Pollination tips for tree fruit

Editor’s note: This article is from the archives of the MSU Crop Advisory Team Alerts. Check the label of any pesticide referenced to ensure your use is included.

All of the tree and small fruit crops grown in northwest Michigan (except grapes, which are wind pollinated) require insects for pollination. That’s right – wind plays virtually no role in pollination; the job is done by bees! Native wild solitary bees are present and populations likely vary a great deal from site to site, but their numbers alone are generally not adequate to provide the necessary pollination to achieve good yields. Feral (wild) honey bees used to be plentiful and greatly aided pollination, but today no feral honey bees survive the winter due to the introduced mite parasites. This all means that providing additional bees is a necessity to achieve desired yields, particularly in those years when weather conditions are unfavorable for pollination.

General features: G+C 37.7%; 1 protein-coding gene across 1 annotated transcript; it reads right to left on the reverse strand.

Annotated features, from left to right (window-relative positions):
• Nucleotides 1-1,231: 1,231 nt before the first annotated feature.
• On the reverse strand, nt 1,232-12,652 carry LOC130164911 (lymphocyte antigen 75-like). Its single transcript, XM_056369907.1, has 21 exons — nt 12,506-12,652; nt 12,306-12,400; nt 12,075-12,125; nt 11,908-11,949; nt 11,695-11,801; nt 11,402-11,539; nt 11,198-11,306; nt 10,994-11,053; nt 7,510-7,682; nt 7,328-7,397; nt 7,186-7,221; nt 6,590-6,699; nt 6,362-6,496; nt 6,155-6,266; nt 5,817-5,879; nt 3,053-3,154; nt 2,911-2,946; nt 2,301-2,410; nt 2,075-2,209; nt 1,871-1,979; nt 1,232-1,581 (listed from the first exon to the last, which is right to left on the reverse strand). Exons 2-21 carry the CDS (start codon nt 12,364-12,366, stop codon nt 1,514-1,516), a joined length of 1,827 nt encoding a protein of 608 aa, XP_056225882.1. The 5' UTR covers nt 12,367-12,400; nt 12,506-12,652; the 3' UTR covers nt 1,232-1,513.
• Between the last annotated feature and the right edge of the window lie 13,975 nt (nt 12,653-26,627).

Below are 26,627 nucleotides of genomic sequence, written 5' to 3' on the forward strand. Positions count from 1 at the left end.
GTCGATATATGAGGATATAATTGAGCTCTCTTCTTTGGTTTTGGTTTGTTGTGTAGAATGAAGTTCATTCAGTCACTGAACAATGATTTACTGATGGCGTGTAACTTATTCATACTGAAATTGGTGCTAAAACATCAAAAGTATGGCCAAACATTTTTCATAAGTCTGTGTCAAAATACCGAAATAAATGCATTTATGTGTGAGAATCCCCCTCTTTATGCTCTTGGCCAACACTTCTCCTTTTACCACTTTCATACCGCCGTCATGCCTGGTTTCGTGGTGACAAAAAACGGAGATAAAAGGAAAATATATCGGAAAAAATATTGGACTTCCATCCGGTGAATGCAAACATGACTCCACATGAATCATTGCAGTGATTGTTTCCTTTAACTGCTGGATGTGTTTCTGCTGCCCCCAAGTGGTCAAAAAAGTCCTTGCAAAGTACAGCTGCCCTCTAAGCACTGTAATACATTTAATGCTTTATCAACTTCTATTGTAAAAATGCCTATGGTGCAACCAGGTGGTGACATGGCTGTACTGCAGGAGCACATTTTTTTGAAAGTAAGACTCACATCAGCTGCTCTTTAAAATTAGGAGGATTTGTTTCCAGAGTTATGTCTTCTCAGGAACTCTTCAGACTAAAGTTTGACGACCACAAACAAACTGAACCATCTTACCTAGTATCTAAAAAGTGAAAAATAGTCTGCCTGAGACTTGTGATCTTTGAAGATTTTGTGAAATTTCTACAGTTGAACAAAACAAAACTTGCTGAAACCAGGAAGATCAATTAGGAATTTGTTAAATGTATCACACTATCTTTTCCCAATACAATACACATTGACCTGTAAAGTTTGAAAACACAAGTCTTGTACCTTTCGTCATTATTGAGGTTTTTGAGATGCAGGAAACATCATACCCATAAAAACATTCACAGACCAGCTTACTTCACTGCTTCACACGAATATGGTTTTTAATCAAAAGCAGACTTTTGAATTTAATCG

Honeybee recommendations
Recommended density of good quality honeybee hive per acre:

Hive density
Apple and pear
Sweet cherry & Balaton®
Montmorency tart cherry, plum, and peach

Newer, higher density apple plantings, with a single cultivar interplanted with a few pollenizers, require more bees per acre than the older, multi-variety traditional plantings. Likewise, use higher bees rates in sweets where one non-selffertile variety represents 76% or more of the planting.

Hive placement. Pallets of bees should be spread out to minimize flight distance to flowers, with a maximum of 300 yards between colonies. Place in a sunny location if possible.

Place bees in orchards prior to the first blossom opening. The first blooms to open in apple (king blooms) generally produce the largest fruit. The first blossoms to open in cherry have a higher percent fruit set.

Control dandelion to reduce competition for bees.

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